About the Author(s)
Jason Voss, CFA

Jason Voss, CFA, tirelessly focuses on improving the ability of investors to better serve end clients. He is the author of the Foreword Reviews Business Book of the Year Finalist, The Intuitive Investor and the CEO of Active Investment Management (AIM) Consulting. Voss also sub-contracts for the well known firm, Focus Consulting Group. Previously, he was a portfolio manager at Davis Selected Advisers, L.P., where he co-managed the Davis Appreciation and Income Fund to noteworthy returns. Voss holds a BA in economics and an MBA in finance and accounting from the University of Colorado.

Ethics Statement

My statement of ethics is very simple, really: I treat others as I would like to be treated. In my opinion, all systems of ethics distill to this simple statement. If you believe I have deviated from this standard, I would love to hear from you: [email protected]

3 thoughts on “Best of 2016: Top Stories for Investors”

  1. R Buck Gray says:

    Jason, great article. The rising populism in a “post-truth” area may indicate a 3 year old’s view that I don’t care what the truth is, just give me what I want. And in general we operate in our comfort zone of pleasure seeking and non-involvement.
    Applying that to financial advisers and the general public presents a barrier to change. But some changes appear to be beneficial. Take for instance the preliminary white paper “Satisfying the Prudent Man” which incorporates a quantitative definition of investment risk and couples it with an approach that appears to be credible move toward vastly improving the path to greater retirement income. But if investment advisers and their clients resist critical thinking, where is the progress?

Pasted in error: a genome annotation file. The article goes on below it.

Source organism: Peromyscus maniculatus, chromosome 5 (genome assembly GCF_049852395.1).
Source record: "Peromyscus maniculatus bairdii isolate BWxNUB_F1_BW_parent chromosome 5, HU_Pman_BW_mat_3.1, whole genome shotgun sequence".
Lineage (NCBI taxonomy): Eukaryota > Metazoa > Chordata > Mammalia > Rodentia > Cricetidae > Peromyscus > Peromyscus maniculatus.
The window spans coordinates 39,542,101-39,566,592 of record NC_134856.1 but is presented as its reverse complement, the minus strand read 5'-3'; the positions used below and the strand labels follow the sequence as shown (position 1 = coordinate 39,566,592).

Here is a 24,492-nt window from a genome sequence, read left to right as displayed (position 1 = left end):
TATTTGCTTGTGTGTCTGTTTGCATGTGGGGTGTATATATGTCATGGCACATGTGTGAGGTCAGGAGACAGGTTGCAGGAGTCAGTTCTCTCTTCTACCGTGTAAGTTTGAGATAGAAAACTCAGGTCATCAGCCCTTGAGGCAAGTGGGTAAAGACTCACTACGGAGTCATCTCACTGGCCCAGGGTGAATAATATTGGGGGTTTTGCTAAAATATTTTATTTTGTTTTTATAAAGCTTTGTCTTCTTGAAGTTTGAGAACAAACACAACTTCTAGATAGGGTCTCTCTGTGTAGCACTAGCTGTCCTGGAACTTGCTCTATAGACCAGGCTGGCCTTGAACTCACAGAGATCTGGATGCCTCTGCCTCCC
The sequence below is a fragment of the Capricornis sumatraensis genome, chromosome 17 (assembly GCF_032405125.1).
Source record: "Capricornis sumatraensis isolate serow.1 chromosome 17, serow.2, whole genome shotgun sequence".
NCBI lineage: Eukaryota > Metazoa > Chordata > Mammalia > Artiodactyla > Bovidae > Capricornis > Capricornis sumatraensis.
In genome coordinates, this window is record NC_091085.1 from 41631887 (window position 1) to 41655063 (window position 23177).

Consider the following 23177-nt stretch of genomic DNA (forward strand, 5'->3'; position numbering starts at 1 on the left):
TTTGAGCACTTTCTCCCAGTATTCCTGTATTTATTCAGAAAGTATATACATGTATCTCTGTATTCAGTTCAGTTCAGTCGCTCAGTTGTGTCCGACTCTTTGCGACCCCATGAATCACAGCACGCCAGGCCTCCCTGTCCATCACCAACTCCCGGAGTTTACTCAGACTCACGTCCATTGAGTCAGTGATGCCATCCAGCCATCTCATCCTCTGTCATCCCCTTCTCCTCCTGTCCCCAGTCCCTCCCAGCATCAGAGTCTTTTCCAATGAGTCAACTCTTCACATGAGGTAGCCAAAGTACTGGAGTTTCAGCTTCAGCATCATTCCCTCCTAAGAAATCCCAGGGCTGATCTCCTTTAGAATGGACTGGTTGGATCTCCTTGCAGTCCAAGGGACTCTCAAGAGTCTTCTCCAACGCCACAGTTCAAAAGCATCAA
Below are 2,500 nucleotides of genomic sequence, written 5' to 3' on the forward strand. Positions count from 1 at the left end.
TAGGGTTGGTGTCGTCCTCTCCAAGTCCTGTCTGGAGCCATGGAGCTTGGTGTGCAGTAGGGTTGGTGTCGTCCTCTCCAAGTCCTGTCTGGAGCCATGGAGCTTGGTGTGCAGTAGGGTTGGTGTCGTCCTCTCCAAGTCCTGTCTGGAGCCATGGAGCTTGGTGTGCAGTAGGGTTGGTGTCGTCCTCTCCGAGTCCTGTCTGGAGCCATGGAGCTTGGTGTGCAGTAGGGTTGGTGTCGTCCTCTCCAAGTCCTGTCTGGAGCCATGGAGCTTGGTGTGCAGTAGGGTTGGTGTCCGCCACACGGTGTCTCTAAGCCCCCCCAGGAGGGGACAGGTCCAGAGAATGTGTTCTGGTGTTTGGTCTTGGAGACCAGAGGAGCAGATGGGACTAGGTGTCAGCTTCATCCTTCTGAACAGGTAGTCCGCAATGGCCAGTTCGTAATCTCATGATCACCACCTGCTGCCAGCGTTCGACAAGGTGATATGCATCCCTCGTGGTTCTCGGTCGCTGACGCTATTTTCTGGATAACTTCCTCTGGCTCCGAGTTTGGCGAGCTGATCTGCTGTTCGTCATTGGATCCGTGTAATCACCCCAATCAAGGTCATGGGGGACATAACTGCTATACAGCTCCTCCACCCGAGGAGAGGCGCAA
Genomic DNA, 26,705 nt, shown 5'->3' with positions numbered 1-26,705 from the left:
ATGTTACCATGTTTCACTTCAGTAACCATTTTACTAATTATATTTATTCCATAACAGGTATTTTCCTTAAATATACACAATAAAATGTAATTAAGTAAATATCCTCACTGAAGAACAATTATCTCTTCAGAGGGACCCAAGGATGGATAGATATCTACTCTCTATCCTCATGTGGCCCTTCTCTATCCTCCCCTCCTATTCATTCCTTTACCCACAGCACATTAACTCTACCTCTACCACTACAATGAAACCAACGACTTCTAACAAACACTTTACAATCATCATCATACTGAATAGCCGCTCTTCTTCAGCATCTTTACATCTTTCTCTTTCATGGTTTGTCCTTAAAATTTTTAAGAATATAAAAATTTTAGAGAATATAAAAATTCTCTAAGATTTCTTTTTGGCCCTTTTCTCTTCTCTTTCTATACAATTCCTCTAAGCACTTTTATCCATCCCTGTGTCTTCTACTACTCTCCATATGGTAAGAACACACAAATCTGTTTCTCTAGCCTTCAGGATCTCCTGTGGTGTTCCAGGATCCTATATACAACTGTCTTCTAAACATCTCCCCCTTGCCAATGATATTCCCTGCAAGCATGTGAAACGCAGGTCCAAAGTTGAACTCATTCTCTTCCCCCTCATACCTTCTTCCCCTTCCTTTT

1. Hello Buck,

      Thank you for your kind words, and even more so for sharing your commentary. I will take a look at ‘Satisfying the Prudent Man.’ Thank you for referencing it. For the rest of those reading this comment stream, here is a link to a discussion around the paper: I have not read it/listened to the presentation yet, so have not formed an opinion.

      The issue of how we get more of the participants in the financial system to acknowledge reality, rather than distorting it with personal preferences and prejudices, remains Job One of financial professionals, in my mind. Thank you for highlighting the issue.

      Yours, in service,


  2. Jorge says:

    Hi everyone, could let me know if there are any CIPM WhatsApp group?